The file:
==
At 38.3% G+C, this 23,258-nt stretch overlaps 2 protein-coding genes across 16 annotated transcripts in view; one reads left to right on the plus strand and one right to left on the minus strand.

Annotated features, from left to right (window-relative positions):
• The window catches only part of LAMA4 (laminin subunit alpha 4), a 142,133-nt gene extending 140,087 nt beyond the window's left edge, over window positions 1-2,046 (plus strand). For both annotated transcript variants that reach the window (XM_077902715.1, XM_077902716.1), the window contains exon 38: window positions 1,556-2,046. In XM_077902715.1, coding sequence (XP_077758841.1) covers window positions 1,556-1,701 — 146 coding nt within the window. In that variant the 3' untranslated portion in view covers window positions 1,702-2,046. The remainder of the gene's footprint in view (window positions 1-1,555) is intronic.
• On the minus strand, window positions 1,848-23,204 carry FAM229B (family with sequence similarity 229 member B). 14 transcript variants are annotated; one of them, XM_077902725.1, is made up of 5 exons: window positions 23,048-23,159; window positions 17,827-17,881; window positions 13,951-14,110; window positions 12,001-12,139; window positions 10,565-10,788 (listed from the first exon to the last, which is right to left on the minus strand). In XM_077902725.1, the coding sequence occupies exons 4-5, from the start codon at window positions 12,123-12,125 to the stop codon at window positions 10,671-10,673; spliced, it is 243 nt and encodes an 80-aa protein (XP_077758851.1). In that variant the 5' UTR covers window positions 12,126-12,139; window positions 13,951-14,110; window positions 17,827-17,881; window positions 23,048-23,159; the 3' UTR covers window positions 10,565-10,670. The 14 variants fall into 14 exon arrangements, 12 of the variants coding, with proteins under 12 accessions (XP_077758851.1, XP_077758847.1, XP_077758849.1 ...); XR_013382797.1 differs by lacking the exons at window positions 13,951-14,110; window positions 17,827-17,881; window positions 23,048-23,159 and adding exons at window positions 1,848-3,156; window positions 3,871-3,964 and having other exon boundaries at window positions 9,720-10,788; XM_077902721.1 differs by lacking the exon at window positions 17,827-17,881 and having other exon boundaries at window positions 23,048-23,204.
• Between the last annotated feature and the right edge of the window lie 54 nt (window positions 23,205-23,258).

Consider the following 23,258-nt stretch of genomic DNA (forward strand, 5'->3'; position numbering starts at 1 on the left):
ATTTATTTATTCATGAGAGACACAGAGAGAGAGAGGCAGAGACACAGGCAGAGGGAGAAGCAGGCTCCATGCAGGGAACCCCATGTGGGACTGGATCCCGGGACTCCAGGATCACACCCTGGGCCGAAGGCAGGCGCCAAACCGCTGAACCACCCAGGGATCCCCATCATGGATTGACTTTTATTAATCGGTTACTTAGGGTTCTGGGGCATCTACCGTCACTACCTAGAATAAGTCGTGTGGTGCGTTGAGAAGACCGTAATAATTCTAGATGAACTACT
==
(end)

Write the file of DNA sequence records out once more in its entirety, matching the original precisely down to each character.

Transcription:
At 38.3% G+C, this 23,258-nt stretch overlaps 2 protein-coding genes across 16 annotated transcripts in view; one reads left to right on the plus strand and one right to left on the minus strand.

Annotated features, from left to right (window-relative positions):
• The window catches only part of LAMA4 (laminin subunit alpha 4), a 142,133-nt gene extending 140,087 nt beyond the window's left edge, over window positions 1-2,046 (plus strand). For both annotated transcript variants that reach the window (XM_077902715.1, XM_077902716.1), the window contains exon 38: window positions 1,556-2,046. In XM_077902715.1, coding sequence (XP_077758841.1) covers window positions 1,556-1,701 — 146 coding nt within the window. In that variant the 3' untranslated portion in view covers window positions 1,702-2,046. The remainder of the gene's footprint in view (window positions 1-1,555) is intronic.
• On the minus strand, window positions 1,848-23,204 carry FAM229B (family with sequence similarity 229 member B). 14 transcript variants are annotated; one of them, XM_077902725.1, is made up of 5 exons: window positions 23,048-23,159; window positions 17,827-17,881; window positions 13,951-14,110; window positions 12,001-12,139; window positions 10,565-10,788 (listed from the first exon to the last, which is right to left on the minus strand). In XM_077902725.1, the coding sequence occupies exons 4-5, from the start codon at window positions 12,123-12,125 to the stop codon at window positions 10,671-10,673; spliced, it is 243 nt and encodes an 80-aa protein (XP_077758851.1). In that variant the 5' UTR covers window positions 12,126-12,139; window positions 13,951-14,110; window positions 17,827-17,881; window positions 23,048-23,159; the 3' UTR covers window positions 10,565-10,670. The 14 variants fall into 14 exon arrangements, 12 of the variants coding, with proteins under 12 accessions (XP_077758851.1, XP_077758847.1, XP_077758849.1 ...); XR_013382797.1 differs by lacking the exons at window positions 13,951-14,110; window positions 17,827-17,881; window positions 23,048-23,159 and adding exons at window positions 1,848-3,156; window positions 3,871-3,964 and having other exon boundaries at window positions 9,720-10,788; XM_077902721.1 differs by lacking the exon at window positions 17,827-17,881 and having other exon boundaries at window positions 23,048-23,204.
• Between the last annotated feature and the right edge of the window lie 54 nt (window positions 23,205-23,258).

Consider the following 23,258-nt stretch of genomic DNA (forward strand, 5'->3'; position numbering starts at 1 on the left):
ATTTATTTATTCATGAGAGACACAGAGAGAGAGAGGCAGAGACACAGGCAGAGGGAGAAGCAGGCTCCATGCAGGGAACCCCATGTGGGACTGGATCCCGGGACTCCAGGATCACACCCTGGGCCGAAGGCAGGCGCCAAACCGCTGAACCACCCAGGGATCCCCATCATGGATTGACTTTTATTAATCGGTTACTTAGGGTTCTGGGGCATCTACCGTCACTACCTAGAATAAGTCGTGTGGTGCGTTGAGAAGACCGTAATAATTCTAGATGAACTACT